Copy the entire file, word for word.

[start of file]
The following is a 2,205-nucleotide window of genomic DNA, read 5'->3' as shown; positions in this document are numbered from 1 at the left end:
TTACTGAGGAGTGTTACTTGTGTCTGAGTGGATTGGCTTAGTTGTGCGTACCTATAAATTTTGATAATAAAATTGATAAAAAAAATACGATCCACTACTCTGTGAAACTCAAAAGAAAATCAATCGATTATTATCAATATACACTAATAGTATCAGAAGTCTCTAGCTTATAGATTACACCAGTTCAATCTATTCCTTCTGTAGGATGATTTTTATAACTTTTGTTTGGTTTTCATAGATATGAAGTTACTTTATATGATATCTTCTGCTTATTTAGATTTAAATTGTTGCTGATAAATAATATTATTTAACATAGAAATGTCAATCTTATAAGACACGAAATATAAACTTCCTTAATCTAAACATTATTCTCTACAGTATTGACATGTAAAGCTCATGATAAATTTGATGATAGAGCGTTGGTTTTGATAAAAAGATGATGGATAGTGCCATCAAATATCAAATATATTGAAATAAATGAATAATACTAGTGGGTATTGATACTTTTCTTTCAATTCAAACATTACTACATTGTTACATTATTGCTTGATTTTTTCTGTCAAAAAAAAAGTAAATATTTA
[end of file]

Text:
The following is a 2,205-nucleotide window of genomic DNA, read 5'->3' as shown; positions in this document are numbered from 1 at the left end:
TTACTGAGGAGTGTTACTTGTGTCTGAGTGGATTGGCTTAGTTGTGCGTACCTATAAATTTTGATAATAAAATTGATAAAAAAAATACGATCCACTACTCTGTGAAACTCAAAAGAAAATCAATCGATTATTATCAATATACACTAATAGTATCAGAAGTCTCTAGCTTATAGATTACACCAGTTCAATCTATTCCTTCTGTAGGATGATTTTTATAACTTTTGTTTGGTTTTCATAGATATGAAGTTACTTTATATGATATCTTCTGCTTATTTAGATTTAAATTGTTGCTGATAAATAATATTATTTAACATAGAAATGTCAATCTTATAAGACACGAAATATAAACTTCCTTAATCTAAACATTATTCTCTACAGTATTGACATGTAAAGCTCATGATAAATTTGATGATAGAGCGTTGGTTTTGATAAAAAGATGATGGATAGTGCCATCAAATATCAAATATATTGAAATAAATGAATAATACTAGTGGGTATTGATACTTTTCTTTCAATTCAAACATTACTACATTGTTACATTATTGCTTGATTTTTTCTGTCAAAAAAAAAGTAAATATTTA